Truck driver fined Rs 6 lakh in Odisha, but under old traffic rules

The truck that was fined Rs 6.45 lakh was being driven by Dilip Karta from Jharsuguda and is owned by Shailesh Shankar Kumar Lal Gupta of Bethel Colony, Phek Town in Nagaland. The truck is still under detention at Sambalpur as the owner is yet to pay the penalty.

In what could be the biggest-ever fine in recent times, Odisha transport officials challaned a Nagaland truck owner a staggering amount of Rs 6.53 lakh for a litany of violations as per the old rates before the amended Motor Vehicles Act 2019 came into force.

Though transport officials in Sambalpur district had levied the fine on August 10, the matter came to light after the photo of the challan went viral on social media.

Sambalpur Regional Transport Officer Lalit Mohan Behera said on August 10 that transport officials intercepted a truck registered in Nagaland while it was obstructing traffic. “When we checked the vehicle’s papers, we found the truck had not paid its road tax since 2014 which amounted to Rs 6.4 lakh under the Odisha Motor Vehicles Taxation Act. It also did not have insurance, Pollution Under Control (PUC) certificates, permits and carried passengers violating the conditions. So we levied a penalty of Rs 6.53 lakh under the old MV Act,” said Behera.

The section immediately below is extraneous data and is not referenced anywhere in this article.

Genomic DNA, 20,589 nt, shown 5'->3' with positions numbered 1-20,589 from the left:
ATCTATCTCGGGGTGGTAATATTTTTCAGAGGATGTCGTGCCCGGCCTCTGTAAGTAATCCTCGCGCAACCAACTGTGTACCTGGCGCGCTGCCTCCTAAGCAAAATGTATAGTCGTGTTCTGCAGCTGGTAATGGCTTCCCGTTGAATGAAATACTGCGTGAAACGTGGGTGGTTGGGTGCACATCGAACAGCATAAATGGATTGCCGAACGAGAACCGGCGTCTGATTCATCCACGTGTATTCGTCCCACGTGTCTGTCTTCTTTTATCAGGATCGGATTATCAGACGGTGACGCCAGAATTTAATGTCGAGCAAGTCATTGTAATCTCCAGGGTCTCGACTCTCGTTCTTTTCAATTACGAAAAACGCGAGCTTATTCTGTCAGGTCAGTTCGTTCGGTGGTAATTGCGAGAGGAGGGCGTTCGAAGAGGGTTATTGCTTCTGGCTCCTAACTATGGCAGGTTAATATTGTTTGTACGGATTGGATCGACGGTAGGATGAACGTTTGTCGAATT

The truck was being driven by Dilip Karta from Jharsuguda and is owned by Shailesh Shankar Kumar Lal Gupta of Bethel Colony, Phek Town in Nagaland. The truck is still under detention at Sambalpur as the owner is yet to pay the penalty.

The RTO said under the amended MV Act, the truck owner would have had to pay close to Rs 7 lakh as fines for offences like driving without insurance and pollution certificates have gone up several times.

On September 3, transport officials in Sambalpur had penalised another truck driver for Rs 86000 under the new MV Act for overloading as well as driving without valid licence among other offences. Though the total fine amount came to a staggering Rs 86,500, the driver paid Rs 70,000 after much negotiation over five hours.

Source: Hindustan Times

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